Auckland's 2023 population is now estimated at 1,673,220. In 1950, the population of Auckland was 319,177. Auckland has grown by 20,879 in the last year, which represents a 1.26% annual change. These population estimates and projections come from the latest revision of the UN World Urbanization Prospects. These estimates represent the Urban agglomeration of Auckland, which typically includes Auckland's population in addition to adjacent suburban areas.
Auckland is New Zealand's largest city and central hub for transportation. Located in the North Island, it is also the most populous urban area in the country with a population estimated at 1.415 million in 2016.
The 2016 population of 1,415,550 in Auckland accounts for 33.4% of the country's population. The Auckland Council area has a larger population estimated at 1.57 million, and it is part of the larger Auckland Region, which includes many rural towns and areas to the south, along with the islands of the Hauraki Gulf. The urban population density is 1,210 people per square kilometer.
While 70% of the Auckland area is rural, 90% of Aucklanders live in urban areas.
Auckland is very multi-cultural. Most residents are of European descent, mainly British and Irish, but there are large communities of Asian, Pacific Islander, and Maori as well. Auckland is home to the largest Polynesian population of any city on earth. It also has a much higher percentage of Asian people than anywhere else in New Zealand.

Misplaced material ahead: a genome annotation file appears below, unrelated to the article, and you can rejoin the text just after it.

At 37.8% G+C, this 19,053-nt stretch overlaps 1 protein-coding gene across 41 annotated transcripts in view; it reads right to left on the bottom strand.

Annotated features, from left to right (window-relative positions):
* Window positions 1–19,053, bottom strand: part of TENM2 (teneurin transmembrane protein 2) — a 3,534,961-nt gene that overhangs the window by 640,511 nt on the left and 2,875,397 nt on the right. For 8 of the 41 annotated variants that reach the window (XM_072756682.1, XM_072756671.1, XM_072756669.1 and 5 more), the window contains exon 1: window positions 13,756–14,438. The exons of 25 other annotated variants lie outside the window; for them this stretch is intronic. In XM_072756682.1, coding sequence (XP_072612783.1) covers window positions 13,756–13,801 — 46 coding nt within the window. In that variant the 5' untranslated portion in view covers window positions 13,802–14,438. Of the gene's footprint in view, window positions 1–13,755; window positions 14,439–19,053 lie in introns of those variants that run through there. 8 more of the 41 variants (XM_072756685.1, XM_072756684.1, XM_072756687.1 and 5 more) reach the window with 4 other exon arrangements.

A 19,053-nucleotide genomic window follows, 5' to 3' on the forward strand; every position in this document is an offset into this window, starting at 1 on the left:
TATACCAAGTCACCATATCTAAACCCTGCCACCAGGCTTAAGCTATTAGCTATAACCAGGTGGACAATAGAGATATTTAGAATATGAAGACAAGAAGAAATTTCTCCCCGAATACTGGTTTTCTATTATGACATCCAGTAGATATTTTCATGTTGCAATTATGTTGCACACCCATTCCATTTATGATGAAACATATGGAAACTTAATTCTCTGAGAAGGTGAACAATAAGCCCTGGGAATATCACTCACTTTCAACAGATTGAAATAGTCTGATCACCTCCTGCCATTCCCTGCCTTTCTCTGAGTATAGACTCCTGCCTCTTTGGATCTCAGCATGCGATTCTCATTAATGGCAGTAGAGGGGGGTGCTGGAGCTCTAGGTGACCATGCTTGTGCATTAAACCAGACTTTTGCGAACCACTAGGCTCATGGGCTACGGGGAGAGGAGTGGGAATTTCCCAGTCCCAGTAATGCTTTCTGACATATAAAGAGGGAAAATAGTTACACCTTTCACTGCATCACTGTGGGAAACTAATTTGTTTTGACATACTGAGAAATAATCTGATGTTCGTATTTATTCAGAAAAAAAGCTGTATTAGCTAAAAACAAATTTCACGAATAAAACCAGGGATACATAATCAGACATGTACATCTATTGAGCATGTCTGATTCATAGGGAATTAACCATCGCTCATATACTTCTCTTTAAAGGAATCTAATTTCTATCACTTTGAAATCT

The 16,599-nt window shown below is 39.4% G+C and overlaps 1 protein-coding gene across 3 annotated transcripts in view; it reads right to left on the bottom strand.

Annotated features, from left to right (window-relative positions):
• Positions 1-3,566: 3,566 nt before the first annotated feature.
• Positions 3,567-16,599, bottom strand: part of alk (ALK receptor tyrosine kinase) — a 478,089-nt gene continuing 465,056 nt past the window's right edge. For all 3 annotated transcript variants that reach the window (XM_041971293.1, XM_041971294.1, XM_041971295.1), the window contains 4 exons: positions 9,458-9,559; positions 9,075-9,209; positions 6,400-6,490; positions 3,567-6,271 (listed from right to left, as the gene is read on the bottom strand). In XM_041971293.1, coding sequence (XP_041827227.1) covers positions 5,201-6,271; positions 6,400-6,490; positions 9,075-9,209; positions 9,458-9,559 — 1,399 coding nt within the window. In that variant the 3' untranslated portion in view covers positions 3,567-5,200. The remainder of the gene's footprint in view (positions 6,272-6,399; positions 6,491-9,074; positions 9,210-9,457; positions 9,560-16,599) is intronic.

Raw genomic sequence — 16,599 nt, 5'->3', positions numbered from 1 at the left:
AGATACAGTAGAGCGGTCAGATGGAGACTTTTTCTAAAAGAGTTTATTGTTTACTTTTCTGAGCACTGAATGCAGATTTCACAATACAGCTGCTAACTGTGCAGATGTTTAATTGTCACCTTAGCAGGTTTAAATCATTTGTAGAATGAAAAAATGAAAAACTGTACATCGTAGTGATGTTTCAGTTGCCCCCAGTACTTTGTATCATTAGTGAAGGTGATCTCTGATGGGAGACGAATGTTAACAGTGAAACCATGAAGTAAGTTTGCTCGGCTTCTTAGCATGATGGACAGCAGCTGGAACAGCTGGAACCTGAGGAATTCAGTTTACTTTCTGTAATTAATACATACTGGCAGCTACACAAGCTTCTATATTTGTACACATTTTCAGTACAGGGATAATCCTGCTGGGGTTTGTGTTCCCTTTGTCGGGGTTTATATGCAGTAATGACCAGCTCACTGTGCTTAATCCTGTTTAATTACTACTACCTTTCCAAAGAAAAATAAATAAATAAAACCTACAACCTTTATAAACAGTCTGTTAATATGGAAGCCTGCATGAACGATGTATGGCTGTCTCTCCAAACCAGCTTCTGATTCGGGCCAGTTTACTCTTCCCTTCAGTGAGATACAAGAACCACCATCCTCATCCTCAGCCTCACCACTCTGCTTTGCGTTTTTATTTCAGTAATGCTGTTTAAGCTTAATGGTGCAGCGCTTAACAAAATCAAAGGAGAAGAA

Auckland is the most cosmopolitan city in the country with ethnic groups from around the world. 40% of the city's population are born overseas.
According to the 2013 New Zealand census, the ethnic breakdown of Auckland was as follows:
More than 50% of people in Auckland are Christian, but less than 10% attend church regularly. Nearly 40% of the population claims no religious affiliation. Common denominations include Roman Catholic, Anglican, and Presbyterian.
The isthmus of Auckland was first settled by the Maori sometime around 1350. Fortified villages were created on the volcanic peaks, and the population reached nearly 20,000 before the Europeans first arrived. In 1832, Joseph Brooks Weller purchased land, including the sites of Auckland and North Shore. The area was chosen as the new capital in 1840 and named after George Eden, Earl of Auckland, then the Viceroy of India. The land of Auckland was given to the Governor by the Maori as a sign of goodwill, creating a British colonial settlement.
Within a year, the population was almost 2,000, which reached 3,500 by the mid-century. By 1900, Auckland was the largest city in New Zealand. It has remained the fastest growing city of New Zealand and the leading industrial center since this time.
Auckland is the main destination for immigrants to New Zealand, in part because of its strong job market. The number of non-European immigrants has grown dramatically in the last two decades because of the removal of restrictions based on race. Because so many people immigrate into Auckland, the New Zealand government's immigration services have started to award extra points toward visa requirements for people who intend to move to another area of the country.
Since 2006, Auckland has accounted for more than 50% of the country's population growth, adding 110,000 people during this time.